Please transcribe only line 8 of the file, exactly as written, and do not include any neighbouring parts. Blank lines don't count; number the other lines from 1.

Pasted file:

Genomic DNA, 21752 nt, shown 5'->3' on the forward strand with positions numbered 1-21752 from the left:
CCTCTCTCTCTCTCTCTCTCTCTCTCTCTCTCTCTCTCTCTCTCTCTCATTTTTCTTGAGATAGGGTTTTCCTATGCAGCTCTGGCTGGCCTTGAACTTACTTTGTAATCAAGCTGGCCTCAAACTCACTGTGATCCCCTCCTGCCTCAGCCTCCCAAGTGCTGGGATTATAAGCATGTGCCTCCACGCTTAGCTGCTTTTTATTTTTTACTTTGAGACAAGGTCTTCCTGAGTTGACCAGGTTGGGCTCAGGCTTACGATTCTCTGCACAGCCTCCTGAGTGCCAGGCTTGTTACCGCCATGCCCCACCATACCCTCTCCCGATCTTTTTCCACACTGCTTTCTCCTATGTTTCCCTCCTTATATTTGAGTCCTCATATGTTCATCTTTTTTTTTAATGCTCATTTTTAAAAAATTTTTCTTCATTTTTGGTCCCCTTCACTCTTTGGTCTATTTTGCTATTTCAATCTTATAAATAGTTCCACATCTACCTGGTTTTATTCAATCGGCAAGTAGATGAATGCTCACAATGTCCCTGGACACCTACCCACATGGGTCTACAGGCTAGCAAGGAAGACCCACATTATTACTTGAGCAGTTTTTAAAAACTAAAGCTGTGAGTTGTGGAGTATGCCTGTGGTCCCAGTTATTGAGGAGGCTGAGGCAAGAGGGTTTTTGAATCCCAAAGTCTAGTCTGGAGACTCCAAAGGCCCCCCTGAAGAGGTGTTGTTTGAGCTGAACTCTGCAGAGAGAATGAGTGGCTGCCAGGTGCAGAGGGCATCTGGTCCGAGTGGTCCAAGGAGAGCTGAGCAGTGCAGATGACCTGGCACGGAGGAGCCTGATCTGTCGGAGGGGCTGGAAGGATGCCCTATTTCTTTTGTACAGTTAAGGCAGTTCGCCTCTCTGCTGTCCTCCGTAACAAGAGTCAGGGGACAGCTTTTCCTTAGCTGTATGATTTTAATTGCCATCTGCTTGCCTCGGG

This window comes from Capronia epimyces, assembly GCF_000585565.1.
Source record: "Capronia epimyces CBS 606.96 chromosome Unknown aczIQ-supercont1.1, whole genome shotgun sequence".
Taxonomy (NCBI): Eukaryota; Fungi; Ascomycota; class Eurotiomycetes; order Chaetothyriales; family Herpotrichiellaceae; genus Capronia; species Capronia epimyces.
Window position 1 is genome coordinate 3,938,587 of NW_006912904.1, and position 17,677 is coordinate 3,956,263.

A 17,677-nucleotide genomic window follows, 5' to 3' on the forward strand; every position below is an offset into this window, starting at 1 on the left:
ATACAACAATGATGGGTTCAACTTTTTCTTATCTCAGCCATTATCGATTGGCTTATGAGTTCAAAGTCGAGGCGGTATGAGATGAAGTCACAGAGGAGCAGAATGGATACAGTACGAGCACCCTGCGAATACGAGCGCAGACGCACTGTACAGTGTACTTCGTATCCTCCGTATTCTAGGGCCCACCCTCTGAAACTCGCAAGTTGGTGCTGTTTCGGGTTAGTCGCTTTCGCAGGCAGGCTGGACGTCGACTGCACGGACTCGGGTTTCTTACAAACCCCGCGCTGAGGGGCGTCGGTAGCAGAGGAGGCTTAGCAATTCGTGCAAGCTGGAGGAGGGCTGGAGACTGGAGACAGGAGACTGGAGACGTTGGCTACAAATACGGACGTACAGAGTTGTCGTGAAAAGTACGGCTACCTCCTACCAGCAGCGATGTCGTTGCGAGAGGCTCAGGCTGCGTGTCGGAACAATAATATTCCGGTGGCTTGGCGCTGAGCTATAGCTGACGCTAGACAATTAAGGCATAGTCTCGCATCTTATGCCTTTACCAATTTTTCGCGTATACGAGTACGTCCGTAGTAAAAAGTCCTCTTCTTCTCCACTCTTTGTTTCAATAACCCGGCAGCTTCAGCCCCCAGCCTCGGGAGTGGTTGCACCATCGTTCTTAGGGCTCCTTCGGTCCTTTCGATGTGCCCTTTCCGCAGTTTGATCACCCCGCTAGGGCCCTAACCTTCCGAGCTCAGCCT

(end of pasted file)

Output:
ATACAACAATGATGGGTTCAACTTTTTCTTATCTCAGCCATTATCGATTGGCTTATGAGTTCAAAGTCGAGGCGGTATGAGATGAAGTCACAGAGGAGCAGAATGGATACAGTACGAGCACCCTGCGAATACGAGCGCAGACGCACTGTACAGTGTACTTCGTATCCTCCGTATTCTAGGGCCCACCCTCTGAAACTCGCAAGTTGGTGCTGTTTCGGGTTAGTCGCTTTCGCAGGCAGGCTGGACGTCGACTGCACGGACTCGGGTTTCTTACAAACCCCGCGCTGAGGGGCGTCGGTAGCAGAGGAGGCTTAGCAATTCGTGCAAGCTGGAGGAGGGCTGGAGACTGGAGACAGGAGACTGGAGACGTTGGCTACAAATACGGACGTACAGAGTTGTCGTGAAAAGTACGGCTACCTCCTACCAGCAGCGATGTCGTTGCGAGAGGCTCAGGCTGCGTGTCGGAACAATAATATTCCGGTGGCTTGGCGCTGAGCTATAGCTGACGCTAGACAATTAAGGCATAGTCTCGCATCTTATGCCTTTACCAATTTTTCGCGTATACGAGTACGTCCGTAGTAAAAAGTCCTCTTCTTCTCCACTCTTTGTTTCAATAACCCGGCAGCTTCAGCCCCCAGCCTCGGGAGTGGTTGCACCATCGTTCTTAGGGCTCCTTCGGTCCTTTCGATGTGCCCTTTCCGCAGTTTGATCACCCCGCTAGGGCCCTAACCTTCCGAGCTCAGCCT